Temperatures are dropping so bedside table book piles are rising. Or at least, they will now if they haven’t already.
A skillful blend of humor and philosophy, The Moviegoer tells the story of an eccentric New Orleans stock-broker going through a quarter-life crisis and looking for love over the course of Mardi Gras. Astute, and more than a little odd, the quixotic narrator Binx Bolling is basically a charming Kierkergaard drunk at Carnival trying to manipulate time and fight off malaise by repeatedly going to the movies and dating his secretaries. Full of gorgeous descriptions of the Crescent City and witty insight into the decay of Southern traditions, Percy’s prose is profound and perfect for some light, wintry existentialism.
—David Foote, Editorial Assistant
Several months ago, I was talking a friend, an Argentine, who was surprised to hear that Roberto Bolaño was known and respected in the English-speaking world. You like his work? He said. You like the one where they kill all the women? Uh, I said. I like the one with the poets hanging around Mexico City. I like the one with the priest researching the effects of pigeon shit on holy architecture. Which is the one where they kill all the women?
2666 is the one where they kill all the women. I’m actually only 200 pages in, and I’ve only just really learned about the women. I’ve only been following two threads of several major plot lines to come, if the blurb on the back is any indication. Its one of those beautiful, intricate stories that moves very quickly and then pauses to be very true and contemplative for a minute, and then dips back into a greasy bar scene. It’s the kind of story that’s so good, so gripping, that you’re compelled to recommend it to friends and strangers alike before you’re a third of the way through. The women are young women, they’re women who go missing in the middle of the night in a remote Mexican state, and are buried in the surreal desert landscape. I can’t say yet whether or not Bolaño, with all his tortured and meditative male characters, is accountable to these women the way a writer sometimes can be, but I’m following his story deeper and deeper into a very frightening place regardless, because it’s the kind of story that requires the reader to do the legwork and the mourning, and to be accountable to what he or she will.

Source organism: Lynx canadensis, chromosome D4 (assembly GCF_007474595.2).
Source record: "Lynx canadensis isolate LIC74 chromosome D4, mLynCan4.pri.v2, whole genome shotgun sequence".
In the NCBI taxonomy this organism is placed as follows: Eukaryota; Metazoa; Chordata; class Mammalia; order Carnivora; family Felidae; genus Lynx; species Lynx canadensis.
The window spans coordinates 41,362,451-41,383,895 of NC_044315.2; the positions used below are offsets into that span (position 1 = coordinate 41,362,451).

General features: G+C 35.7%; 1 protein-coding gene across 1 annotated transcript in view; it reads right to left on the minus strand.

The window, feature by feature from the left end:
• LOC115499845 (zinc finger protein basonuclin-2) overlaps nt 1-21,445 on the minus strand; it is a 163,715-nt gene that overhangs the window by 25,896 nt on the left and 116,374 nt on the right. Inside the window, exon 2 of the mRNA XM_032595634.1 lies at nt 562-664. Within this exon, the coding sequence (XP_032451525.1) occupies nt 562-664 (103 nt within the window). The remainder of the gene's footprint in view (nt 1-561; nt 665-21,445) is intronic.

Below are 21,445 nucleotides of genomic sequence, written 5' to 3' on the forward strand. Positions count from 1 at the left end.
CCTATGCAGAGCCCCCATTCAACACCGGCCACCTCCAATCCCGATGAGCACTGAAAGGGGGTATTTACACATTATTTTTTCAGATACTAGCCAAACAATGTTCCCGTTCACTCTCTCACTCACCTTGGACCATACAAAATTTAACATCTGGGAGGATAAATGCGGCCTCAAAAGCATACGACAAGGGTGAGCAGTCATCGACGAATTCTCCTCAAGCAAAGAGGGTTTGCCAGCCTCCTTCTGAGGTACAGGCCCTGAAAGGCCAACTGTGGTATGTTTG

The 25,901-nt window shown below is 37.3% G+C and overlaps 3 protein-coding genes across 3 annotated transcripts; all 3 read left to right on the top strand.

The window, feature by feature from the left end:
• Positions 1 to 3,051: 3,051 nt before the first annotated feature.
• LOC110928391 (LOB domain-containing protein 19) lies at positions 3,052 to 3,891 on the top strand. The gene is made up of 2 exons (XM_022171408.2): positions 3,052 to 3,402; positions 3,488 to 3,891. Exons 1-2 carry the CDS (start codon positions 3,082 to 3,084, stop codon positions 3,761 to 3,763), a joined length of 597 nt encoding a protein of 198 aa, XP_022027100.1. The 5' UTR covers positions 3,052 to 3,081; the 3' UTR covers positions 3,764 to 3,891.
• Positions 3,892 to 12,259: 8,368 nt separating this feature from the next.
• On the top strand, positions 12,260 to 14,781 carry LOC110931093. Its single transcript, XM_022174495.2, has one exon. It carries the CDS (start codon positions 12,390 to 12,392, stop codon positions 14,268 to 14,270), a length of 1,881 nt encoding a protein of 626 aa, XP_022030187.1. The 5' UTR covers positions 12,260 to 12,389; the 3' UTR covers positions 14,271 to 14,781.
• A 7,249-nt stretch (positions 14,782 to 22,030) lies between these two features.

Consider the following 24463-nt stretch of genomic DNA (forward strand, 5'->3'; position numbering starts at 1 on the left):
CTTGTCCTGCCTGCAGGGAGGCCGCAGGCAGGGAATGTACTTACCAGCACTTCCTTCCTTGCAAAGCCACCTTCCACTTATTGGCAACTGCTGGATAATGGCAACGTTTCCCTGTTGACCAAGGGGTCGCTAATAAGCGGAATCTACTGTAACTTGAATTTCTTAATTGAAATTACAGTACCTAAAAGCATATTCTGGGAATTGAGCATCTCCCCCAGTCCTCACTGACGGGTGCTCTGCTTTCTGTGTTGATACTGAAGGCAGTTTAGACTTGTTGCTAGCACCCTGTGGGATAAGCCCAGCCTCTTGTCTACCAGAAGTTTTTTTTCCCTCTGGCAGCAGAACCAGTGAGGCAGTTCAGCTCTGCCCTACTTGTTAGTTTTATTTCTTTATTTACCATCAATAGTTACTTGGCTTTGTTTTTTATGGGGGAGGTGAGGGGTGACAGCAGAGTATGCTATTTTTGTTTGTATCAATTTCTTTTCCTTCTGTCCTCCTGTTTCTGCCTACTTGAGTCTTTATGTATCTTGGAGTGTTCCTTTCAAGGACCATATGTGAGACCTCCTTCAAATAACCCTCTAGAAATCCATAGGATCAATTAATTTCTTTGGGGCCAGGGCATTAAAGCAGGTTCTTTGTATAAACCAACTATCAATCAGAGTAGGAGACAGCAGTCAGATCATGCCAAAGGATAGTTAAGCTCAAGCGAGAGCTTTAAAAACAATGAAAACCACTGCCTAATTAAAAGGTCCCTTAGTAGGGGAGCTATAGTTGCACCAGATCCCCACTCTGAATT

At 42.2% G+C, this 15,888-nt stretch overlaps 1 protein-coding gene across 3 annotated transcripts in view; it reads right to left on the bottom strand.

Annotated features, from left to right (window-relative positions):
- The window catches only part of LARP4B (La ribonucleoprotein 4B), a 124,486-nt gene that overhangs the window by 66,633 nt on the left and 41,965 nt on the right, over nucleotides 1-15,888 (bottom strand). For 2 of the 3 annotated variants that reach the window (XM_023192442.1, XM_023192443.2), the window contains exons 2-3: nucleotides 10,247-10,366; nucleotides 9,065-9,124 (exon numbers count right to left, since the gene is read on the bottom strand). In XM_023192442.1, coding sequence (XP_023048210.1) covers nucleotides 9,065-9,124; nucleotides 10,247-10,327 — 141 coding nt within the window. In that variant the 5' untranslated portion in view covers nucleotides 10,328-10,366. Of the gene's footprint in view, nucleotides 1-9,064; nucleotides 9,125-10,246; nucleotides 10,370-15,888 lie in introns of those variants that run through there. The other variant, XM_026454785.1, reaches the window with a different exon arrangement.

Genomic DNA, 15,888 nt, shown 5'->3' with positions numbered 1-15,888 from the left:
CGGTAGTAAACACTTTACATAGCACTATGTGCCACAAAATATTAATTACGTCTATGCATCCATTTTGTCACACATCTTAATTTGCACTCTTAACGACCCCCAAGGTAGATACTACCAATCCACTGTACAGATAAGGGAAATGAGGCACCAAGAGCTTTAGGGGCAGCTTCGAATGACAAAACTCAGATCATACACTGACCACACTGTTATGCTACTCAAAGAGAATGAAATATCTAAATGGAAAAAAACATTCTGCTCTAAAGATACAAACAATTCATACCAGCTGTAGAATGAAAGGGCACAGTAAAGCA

—Susannah Maltz, Assistant Publisher
When Megan Hustad reflected on her early years in the work force, gripped by fears about how to enact the success she’d envisioned for herself, she realized she’d deprived herself of a helpful but unhip resource: shelves and shelves of “how to succeed at work” books.
Writing for a generation unwilling to pick up Stephen Covey or Donald Trump, and unable thanks to changing social mores to be as overtly ambitious in the office as they secretly are inside, Hustad has written, How to Be Useful: A Beginner’s Guide to Not Hating Work.